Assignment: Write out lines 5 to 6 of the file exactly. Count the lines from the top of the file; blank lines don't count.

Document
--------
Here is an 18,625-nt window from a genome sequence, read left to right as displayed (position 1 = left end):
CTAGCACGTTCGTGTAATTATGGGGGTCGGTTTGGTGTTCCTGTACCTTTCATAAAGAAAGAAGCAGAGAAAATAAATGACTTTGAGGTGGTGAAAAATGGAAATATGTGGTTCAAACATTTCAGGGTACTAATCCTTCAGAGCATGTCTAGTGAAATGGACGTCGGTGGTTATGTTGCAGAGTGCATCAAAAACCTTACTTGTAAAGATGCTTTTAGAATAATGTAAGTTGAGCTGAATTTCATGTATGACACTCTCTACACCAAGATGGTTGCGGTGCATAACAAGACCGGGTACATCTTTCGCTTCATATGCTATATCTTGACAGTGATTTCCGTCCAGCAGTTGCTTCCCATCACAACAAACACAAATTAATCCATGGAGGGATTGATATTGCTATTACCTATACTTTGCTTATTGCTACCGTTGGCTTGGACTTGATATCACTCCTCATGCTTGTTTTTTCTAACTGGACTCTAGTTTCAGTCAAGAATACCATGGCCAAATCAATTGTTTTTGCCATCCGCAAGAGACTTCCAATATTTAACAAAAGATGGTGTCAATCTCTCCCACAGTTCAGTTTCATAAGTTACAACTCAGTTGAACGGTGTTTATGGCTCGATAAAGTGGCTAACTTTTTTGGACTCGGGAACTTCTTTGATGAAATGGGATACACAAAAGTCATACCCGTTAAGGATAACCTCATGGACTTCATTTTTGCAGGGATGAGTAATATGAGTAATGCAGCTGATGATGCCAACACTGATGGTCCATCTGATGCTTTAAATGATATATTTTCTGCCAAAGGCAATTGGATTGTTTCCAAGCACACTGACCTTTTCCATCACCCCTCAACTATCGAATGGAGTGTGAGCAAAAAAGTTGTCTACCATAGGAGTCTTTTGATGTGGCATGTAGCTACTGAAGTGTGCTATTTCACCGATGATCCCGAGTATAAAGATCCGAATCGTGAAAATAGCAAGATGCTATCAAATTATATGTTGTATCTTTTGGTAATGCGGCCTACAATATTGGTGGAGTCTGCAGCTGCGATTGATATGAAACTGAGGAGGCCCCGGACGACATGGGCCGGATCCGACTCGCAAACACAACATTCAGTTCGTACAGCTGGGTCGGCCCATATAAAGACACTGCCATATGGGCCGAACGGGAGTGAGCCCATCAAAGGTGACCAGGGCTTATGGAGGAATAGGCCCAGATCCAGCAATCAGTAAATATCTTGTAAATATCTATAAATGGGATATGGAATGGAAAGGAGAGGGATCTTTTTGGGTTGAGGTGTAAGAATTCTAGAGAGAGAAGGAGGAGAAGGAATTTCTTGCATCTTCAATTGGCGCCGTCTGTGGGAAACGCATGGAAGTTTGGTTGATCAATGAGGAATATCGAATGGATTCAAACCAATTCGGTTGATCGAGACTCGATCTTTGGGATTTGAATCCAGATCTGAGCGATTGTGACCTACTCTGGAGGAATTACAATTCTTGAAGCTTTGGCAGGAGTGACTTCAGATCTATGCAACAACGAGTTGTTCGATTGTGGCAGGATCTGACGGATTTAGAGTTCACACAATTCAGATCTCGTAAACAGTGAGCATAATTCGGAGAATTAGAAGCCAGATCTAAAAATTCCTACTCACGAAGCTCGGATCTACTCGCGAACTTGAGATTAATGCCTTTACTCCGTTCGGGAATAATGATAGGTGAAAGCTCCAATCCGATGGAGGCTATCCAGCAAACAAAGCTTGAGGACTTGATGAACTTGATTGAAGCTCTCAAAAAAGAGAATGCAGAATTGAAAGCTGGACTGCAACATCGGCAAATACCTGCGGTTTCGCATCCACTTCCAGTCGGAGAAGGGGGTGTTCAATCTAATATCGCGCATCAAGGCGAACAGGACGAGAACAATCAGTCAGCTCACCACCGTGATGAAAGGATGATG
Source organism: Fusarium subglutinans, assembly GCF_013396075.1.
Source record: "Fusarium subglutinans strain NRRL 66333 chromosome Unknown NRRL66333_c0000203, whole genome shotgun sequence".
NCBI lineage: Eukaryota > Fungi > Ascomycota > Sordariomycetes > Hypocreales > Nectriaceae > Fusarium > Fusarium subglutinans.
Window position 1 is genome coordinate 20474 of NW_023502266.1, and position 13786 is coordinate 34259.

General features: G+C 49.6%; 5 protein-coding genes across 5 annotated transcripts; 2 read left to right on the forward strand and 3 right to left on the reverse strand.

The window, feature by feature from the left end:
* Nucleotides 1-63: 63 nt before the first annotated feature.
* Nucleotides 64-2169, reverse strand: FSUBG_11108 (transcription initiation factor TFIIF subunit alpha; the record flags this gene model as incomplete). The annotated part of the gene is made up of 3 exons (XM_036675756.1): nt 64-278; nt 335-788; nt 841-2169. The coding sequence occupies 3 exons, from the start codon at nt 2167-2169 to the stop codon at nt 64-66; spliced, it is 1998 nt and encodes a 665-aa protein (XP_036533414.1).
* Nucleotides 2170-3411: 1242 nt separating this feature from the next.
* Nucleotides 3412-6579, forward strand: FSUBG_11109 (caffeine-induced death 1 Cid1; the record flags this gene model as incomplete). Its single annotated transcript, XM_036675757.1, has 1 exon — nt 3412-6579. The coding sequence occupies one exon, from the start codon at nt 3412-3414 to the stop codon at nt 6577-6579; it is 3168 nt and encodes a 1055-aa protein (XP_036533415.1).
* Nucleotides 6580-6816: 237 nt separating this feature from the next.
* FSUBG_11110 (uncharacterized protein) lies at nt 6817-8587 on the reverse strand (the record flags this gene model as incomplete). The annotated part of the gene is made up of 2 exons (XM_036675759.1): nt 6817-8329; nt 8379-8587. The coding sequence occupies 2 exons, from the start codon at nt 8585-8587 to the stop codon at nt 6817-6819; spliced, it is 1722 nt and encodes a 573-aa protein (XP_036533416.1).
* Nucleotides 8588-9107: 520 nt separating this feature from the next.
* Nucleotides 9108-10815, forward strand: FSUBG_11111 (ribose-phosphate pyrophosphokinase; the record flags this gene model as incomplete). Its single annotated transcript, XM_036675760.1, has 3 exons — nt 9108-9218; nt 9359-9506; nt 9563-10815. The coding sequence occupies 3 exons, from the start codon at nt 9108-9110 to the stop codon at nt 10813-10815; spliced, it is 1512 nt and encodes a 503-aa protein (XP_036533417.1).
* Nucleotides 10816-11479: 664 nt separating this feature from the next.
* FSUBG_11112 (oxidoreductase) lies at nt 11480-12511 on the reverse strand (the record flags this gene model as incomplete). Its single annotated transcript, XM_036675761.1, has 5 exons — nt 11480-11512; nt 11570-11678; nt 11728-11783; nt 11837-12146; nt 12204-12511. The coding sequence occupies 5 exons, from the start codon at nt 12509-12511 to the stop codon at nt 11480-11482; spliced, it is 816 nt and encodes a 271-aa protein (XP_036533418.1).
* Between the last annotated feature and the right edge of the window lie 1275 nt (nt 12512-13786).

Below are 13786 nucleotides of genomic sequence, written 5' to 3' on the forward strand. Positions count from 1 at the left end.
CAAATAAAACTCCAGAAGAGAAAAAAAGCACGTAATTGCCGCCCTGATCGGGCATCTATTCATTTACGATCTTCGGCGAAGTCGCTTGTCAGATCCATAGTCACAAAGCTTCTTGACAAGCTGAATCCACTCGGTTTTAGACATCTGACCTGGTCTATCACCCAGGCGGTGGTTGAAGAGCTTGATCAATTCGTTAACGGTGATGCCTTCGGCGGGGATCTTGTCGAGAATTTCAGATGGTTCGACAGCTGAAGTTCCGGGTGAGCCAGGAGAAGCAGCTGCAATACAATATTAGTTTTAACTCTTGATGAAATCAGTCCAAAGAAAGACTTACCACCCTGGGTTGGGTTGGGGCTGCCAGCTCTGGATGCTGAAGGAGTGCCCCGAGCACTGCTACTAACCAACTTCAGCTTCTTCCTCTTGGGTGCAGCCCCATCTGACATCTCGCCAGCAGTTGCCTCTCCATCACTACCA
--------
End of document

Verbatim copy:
NCBI lineage: Eukaryota > Fungi > Ascomycota > Sordariomycetes > Hypocreales > Nectriaceae > Fusarium > Fusarium subglutinans.
Window position 1 is genome coordinate 20474 of NW_023502266.1, and position 13786 is coordinate 34259.